Chapter

Unilateral and Multilateral Currency Unions: Thoughts from an EMU Perspective

Ignazio Angeloni

in Monetary Unions and Hard Pegs

Published in print March 2004 | ISBN: 9780199271405
Published online August 2004 | e-ISBN: 9780191601200 | DOI: http://dx.doi.org/10.1093/0199271402.003.0003
 Unilateral and Multilateral Currency Unions: Thoughts from an EMU Perspective

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The distinction here explored between unilateral and multilateral currency union takes the experience of the European Monetary Union (EMU) as a basis. Unilateral currency union is the adoption by one country of the money of another, without consent or agreement. Multilateral monetary union happens when a group of countries adopt a new currency, setting up the necessary institutions jointly. Considering six aspects, multilateral monetary unions have important advantages over the unilateral form of union. These aspects are: Macroeconomic stability, seignorage distribution, last-resort lending, fiscal policy, central bank structures, and resilience to stress.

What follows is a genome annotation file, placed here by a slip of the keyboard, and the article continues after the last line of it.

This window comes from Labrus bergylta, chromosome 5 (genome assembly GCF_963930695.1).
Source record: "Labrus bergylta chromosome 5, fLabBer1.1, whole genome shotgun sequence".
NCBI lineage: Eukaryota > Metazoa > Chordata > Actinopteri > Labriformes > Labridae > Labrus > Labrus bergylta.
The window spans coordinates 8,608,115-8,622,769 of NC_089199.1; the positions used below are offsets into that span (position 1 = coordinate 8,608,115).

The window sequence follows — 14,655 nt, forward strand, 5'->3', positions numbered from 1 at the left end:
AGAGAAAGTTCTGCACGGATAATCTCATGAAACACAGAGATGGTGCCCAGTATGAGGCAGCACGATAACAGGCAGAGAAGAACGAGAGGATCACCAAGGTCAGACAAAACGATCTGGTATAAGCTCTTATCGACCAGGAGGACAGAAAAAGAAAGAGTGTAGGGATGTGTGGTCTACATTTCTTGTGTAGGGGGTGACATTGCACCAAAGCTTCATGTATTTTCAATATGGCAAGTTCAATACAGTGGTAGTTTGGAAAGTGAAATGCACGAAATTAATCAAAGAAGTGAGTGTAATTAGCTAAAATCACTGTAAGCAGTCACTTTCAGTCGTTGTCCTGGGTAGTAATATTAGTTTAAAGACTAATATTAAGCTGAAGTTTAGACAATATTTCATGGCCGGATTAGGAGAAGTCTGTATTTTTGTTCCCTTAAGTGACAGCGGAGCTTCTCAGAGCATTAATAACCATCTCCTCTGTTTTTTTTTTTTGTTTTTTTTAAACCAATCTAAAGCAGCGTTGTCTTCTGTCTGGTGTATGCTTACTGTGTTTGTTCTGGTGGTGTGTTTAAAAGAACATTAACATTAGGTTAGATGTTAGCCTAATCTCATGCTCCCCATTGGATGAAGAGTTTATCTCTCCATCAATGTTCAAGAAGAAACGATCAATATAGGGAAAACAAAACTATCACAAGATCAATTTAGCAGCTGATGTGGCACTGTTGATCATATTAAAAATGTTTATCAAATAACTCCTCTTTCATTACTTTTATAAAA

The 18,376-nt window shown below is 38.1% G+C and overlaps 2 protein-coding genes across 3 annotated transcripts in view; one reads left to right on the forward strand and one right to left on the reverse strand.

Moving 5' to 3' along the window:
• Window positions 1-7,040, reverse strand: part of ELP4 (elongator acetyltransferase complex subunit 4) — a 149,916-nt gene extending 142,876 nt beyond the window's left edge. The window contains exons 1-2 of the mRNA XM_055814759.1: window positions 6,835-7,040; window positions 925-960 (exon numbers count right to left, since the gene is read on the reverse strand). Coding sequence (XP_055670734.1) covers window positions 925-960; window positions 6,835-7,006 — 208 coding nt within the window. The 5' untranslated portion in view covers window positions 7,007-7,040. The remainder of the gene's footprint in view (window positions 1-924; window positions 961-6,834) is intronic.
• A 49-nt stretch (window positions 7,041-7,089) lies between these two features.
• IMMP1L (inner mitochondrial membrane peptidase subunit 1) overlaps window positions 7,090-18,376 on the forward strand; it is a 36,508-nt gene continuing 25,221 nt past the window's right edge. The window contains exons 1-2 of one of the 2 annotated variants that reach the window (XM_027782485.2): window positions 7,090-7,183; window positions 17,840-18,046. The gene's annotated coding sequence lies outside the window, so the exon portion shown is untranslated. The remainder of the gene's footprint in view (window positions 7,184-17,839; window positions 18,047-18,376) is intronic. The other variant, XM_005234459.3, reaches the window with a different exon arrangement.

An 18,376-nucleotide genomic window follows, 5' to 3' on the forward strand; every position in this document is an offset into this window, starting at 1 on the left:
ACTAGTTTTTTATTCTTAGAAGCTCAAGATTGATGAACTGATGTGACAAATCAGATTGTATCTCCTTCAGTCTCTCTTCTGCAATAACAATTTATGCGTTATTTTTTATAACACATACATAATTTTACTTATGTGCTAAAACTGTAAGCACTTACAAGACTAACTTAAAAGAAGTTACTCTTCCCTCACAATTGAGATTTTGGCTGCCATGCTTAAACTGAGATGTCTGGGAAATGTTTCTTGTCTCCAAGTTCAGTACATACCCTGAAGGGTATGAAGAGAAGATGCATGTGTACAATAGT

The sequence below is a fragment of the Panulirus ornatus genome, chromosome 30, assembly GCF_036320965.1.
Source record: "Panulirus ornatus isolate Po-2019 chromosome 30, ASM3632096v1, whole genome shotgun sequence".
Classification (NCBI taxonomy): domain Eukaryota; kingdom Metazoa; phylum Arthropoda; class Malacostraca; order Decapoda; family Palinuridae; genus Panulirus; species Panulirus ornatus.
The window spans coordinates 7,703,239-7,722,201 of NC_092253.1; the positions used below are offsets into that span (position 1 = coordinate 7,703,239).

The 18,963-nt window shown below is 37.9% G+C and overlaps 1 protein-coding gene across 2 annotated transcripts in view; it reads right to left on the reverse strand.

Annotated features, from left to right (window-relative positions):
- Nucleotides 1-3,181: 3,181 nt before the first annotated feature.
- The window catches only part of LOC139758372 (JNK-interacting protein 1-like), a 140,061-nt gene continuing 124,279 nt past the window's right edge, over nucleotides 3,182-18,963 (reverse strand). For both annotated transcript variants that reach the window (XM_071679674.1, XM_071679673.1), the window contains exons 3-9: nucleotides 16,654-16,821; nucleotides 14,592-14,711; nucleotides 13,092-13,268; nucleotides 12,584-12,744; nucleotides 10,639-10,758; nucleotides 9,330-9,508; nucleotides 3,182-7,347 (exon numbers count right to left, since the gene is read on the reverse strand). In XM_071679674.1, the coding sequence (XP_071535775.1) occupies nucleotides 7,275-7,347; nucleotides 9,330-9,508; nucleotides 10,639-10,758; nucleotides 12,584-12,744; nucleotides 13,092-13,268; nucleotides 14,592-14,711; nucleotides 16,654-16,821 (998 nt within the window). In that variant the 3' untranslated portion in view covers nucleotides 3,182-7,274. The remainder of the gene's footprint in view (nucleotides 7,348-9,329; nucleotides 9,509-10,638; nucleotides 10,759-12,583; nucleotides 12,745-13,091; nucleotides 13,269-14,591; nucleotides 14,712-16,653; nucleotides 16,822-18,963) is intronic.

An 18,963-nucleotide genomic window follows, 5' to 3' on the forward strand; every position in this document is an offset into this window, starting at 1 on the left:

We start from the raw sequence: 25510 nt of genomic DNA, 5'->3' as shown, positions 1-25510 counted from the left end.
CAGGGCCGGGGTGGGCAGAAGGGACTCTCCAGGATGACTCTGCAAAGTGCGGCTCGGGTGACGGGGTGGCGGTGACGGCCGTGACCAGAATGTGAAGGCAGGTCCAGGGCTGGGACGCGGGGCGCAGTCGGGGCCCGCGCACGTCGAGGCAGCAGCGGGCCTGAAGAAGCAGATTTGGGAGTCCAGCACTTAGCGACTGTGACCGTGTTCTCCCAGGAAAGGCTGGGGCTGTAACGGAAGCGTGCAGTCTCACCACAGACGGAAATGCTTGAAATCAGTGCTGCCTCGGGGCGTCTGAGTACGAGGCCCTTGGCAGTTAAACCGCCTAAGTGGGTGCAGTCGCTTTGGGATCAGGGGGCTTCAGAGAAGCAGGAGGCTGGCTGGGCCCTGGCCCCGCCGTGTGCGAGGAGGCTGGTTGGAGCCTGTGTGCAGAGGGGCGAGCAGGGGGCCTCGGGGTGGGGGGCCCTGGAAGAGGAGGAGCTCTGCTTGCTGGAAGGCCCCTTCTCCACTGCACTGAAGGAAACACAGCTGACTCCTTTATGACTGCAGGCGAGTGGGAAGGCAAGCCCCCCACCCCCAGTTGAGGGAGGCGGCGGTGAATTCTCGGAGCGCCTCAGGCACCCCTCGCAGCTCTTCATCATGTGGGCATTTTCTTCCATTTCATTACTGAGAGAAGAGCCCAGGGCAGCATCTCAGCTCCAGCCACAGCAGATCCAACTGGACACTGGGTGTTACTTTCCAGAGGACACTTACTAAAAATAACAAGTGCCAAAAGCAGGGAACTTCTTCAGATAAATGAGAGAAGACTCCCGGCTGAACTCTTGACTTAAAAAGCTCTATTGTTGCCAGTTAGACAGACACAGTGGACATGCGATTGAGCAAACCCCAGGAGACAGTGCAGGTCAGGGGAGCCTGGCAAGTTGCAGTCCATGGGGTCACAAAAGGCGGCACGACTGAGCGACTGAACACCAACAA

Keywords: Maastricht Treaty; European Monetary Union; lending of last resort; monetary policy; multilateral monetary union; unilateral currency union

Chapter.  4095 words. 

Subjects: Economic Systems

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